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Open scholarship at Cornell

eCommons is a service of Cornell University Library that provides long-term access to a broad range of Cornell-related digital content of enduring value. Learn more about eCommons.

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Recent Submissions

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Examining Neighborhood Change through the Lens of Place-keeping: A Parallel Case Study of Three Inner City Communities in Los Angeles
Vasquez, Maritza (2024)
This research paper contributes to the field of place-keeping literature, offering insights for understanding the preservation of physical settings and culture within marginalized communities amidst the prevailing focus on place-making in planning. Through a case study of three neighborhoods - Echo Park, Chinatown, and Westlake in Los Angeles - this research delves into the dynamics of gentrification, particularly focusing on Westlake. As new development plans coincide with mega-event planning and other city planning initiatives, predominantly minority communities face increased vulnerability. While gentrification in Westlake has received less attention, it appears to mirror patterns observed in similar minority neighborhoods like Echo Park and Chinatown. Across these communities, historic struggles for place-keeping highlight the importance of resistance and resilience against the pace of change through community engagement and space (re)activation by adding utility to ordinary, neglected, or underutilized spaces. These strategies offer valuable lessons for urban planners and other local government officials seeking to provide support and a safety net for vulnerable communities to create models for sustainable and equitable development.
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Tick Blitz Data Collection Sheet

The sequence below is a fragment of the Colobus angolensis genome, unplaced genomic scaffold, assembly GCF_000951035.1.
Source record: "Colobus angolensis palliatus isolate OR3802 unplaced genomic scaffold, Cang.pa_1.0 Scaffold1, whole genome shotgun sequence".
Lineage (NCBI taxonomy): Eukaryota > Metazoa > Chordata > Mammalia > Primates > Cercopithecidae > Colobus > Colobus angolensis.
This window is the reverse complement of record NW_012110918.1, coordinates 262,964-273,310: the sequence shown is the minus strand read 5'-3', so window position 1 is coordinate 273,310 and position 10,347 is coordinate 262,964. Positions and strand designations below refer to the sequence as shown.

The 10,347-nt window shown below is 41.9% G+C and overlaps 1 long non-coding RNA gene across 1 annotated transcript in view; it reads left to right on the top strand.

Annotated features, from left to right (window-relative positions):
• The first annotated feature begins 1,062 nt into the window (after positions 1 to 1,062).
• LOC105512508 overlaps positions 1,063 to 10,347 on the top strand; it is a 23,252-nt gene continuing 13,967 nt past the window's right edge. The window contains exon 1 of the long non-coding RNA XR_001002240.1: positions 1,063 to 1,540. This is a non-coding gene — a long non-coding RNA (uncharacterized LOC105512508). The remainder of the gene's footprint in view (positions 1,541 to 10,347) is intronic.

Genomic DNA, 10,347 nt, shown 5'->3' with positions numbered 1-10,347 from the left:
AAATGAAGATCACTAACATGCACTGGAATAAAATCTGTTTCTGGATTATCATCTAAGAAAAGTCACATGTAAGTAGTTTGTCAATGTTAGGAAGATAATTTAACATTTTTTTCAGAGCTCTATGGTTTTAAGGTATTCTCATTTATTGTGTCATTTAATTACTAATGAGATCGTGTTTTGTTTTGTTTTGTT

Foley, Nicole (2024)
This is the field collection sheet you will use each day you sample for ticks.
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Returning Kits Instructions 2024
Foley, Nicole (2024)
Here are instructions on what items in the kit you will keep and which you will return.
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Virtue Ethics: A Foundational Framework for Administrative Ethics
Kim, Sahun (2024-05-09)
This thesis investigates how virtue ethics can be a foundational framework for administrative ethics, focusing on its potential to improve the ethical behavior of public administrators amidst challenges that may diminish government accountability. The study begins by identifying the pressing need for a robust moral foundation within government agencies to enhance accountability and public trust. The literature review covers various ethical theories and approaches, highlighting the lack of consensus on the best normative foundation while positioning virtue ethics as a promising yet underexplored alternative. The thesis scrutinizes the concept of the "virtuous person," illustrating the impossibility of perfect virtue and the necessity of adopting a framework that acknowledges the journey toward moral excellence. By framing the concept of a "virtuous person" as a mathematical limit, this thesis addresses the criticism regarding the impossibility of achieving moral perfection. Instead, it emphasizes continuous moral development as a more practical goal for public administrators. This theoretical foundation is then connected to practice by exploring the role of independent critique, changing societal standards, and the organizational context. Through these lenses, the study demonstrates how public administrators can strive toward moral excellence by continuously improving their ethical decision-making, fostering accountability, and creating ethical environments in their agencies.